In the almost 5 years I took to complete my PhD a whole lot of life happened. And at least 3 of these could have derailed the phd progress, and they all did. Let me reframe my self-talk so it’s clear what I mean I should not have finished my PhD because I had a baby in the middle of analysis and writing up my papers. Guys, Mama-ing is no joke. It will chew you up and spit you back up, usually AFTER you’ve taken away the gross burping towel and have on clean clothes… I struggled (and still struggle) with trying to get my brain to switch on, think creatively, solve problems and especially re-write paragraphs to address feedback. I was sleep deprived, wanting only to follow my instincts around parenting this little world changer and have her with me all the time. And I did that. And big picture - I regret nothing. But an attachment parenting approach coupled with a very busy partner and no family in town for the first 9 months meant that I should not have progressed my PhD.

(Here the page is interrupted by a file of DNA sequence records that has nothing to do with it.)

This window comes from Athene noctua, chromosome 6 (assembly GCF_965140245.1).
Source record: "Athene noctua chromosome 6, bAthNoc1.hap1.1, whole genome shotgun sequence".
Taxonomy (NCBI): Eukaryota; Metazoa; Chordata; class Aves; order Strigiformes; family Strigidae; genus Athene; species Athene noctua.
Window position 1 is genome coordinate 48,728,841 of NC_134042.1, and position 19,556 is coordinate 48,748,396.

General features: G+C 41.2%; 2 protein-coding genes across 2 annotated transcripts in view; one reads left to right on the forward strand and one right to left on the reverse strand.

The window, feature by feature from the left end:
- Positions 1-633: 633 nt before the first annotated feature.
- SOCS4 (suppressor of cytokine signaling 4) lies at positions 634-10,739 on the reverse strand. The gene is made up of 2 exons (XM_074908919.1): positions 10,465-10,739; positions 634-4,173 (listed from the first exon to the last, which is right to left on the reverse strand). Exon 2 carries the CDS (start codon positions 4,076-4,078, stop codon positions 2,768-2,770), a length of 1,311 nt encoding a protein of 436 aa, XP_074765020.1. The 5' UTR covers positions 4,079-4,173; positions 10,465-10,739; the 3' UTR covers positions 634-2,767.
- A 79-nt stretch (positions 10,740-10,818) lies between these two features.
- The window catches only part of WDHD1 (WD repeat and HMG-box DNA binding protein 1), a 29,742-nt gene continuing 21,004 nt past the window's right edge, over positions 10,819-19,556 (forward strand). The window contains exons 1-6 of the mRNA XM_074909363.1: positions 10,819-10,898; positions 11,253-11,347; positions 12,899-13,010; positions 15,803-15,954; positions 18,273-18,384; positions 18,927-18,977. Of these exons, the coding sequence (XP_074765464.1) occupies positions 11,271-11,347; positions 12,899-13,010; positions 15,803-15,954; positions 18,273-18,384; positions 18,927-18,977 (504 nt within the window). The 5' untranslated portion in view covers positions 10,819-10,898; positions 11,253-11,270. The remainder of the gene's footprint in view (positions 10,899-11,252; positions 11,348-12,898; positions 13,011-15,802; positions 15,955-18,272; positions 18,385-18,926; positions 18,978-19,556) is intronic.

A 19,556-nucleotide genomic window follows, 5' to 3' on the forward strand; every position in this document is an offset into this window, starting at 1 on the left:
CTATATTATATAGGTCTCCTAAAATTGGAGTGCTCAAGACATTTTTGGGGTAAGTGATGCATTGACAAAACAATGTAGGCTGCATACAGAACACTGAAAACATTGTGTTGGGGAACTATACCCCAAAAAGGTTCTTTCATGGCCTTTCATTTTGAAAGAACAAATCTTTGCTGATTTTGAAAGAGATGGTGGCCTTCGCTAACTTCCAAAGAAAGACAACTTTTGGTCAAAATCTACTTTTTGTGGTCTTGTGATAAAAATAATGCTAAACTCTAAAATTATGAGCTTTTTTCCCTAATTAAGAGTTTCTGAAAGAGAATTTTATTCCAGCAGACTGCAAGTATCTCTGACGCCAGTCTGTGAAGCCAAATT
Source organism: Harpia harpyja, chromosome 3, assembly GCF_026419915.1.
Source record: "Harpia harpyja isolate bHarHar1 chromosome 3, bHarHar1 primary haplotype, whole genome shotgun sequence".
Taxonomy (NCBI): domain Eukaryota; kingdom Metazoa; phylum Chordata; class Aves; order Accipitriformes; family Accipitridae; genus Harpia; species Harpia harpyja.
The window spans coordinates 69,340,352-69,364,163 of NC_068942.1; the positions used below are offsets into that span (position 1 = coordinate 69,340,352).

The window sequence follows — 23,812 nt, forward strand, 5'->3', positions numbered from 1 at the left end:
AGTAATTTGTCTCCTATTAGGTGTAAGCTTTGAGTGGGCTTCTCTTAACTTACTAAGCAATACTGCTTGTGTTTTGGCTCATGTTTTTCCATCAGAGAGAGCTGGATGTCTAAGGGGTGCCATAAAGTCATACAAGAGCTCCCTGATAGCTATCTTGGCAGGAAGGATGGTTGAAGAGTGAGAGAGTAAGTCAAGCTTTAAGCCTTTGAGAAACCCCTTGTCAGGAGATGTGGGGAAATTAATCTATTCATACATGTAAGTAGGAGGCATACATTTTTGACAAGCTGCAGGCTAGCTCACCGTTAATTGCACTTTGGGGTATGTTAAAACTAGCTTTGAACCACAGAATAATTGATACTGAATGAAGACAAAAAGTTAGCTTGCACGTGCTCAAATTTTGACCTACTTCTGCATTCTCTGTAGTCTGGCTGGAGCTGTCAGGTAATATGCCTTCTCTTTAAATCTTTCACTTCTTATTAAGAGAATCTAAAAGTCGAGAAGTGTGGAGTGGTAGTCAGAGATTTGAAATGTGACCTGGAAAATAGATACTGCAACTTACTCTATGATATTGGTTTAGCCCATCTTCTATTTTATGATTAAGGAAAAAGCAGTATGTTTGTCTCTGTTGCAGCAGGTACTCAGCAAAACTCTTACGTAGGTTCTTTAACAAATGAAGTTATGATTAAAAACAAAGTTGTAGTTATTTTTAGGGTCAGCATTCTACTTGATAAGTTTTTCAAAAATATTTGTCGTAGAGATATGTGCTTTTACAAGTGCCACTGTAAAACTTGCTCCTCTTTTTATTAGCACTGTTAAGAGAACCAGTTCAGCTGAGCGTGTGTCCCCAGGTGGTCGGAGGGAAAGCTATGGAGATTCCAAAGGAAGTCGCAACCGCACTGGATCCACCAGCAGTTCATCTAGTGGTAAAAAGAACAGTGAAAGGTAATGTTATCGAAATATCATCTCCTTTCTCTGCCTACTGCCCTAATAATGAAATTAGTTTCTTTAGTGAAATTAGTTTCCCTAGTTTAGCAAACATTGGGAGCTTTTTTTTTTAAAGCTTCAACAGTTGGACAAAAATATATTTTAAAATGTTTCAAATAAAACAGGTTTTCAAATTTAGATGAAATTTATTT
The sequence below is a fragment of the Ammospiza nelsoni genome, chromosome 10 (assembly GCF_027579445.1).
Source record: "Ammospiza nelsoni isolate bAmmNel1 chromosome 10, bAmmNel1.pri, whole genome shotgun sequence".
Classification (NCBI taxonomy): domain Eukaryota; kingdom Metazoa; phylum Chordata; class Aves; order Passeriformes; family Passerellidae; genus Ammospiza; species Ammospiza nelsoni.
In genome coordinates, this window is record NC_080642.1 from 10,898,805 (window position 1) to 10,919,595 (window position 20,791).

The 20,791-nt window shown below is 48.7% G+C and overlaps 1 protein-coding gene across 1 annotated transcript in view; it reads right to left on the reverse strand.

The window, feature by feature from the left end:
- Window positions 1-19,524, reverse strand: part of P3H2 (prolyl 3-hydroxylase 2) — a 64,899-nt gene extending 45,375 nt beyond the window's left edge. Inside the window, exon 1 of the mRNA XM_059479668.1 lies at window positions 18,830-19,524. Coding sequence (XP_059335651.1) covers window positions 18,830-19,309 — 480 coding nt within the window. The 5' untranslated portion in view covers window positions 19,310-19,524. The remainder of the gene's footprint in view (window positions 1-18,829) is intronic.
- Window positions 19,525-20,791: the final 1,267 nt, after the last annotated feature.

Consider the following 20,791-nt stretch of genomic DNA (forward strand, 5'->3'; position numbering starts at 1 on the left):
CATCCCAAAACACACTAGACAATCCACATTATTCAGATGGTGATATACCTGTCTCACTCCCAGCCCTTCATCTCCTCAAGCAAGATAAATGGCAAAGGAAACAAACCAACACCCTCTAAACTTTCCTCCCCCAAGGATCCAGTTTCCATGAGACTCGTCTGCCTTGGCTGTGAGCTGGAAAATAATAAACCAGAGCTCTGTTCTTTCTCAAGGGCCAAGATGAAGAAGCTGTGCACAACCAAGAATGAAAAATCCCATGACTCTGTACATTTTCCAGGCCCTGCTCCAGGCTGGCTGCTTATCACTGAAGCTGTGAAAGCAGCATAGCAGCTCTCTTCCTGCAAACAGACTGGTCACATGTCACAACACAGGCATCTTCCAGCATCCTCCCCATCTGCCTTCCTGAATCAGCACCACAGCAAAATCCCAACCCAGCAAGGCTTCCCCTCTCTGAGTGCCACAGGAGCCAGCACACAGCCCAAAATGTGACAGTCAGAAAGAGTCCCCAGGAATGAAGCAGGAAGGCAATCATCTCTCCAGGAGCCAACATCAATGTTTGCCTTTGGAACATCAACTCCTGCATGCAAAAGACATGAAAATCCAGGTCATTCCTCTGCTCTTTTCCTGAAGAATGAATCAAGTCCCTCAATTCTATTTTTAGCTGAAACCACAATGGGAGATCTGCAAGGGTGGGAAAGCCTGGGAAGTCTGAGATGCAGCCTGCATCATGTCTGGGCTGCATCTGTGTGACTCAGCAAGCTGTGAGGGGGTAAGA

I should not have finished my PhD because my Mum got sick 6 months into starting it. Cancer is a bitch and makes you re-prioritise faster than most things anyone will experience in their lives. My Mum and I are very close (like Gilmore Girls close) despite me now living on the other side of Australia from her and in the afternoon of knowing there was a tumour and before getting on the red-eye across the country to be able to go with her to meet the surgeon the next day I had all sorts of scenarios running through my head. Including, moving back across the country and abandoning the PhD. Two surgeries, months of chemo and now almost 5 years later she is cancer free- the best outcome we could have hoped for. But being the primary carer for someone, whilst being on the other side of the country was very challenging. And there were plenty of times when I was in the hospital wishing that I didn’t have to be responding to emails and could focus on the important things with Mum - like rewatching episodes of The West Wing and beating her at Gin Rummy (even when she did play the cancer card).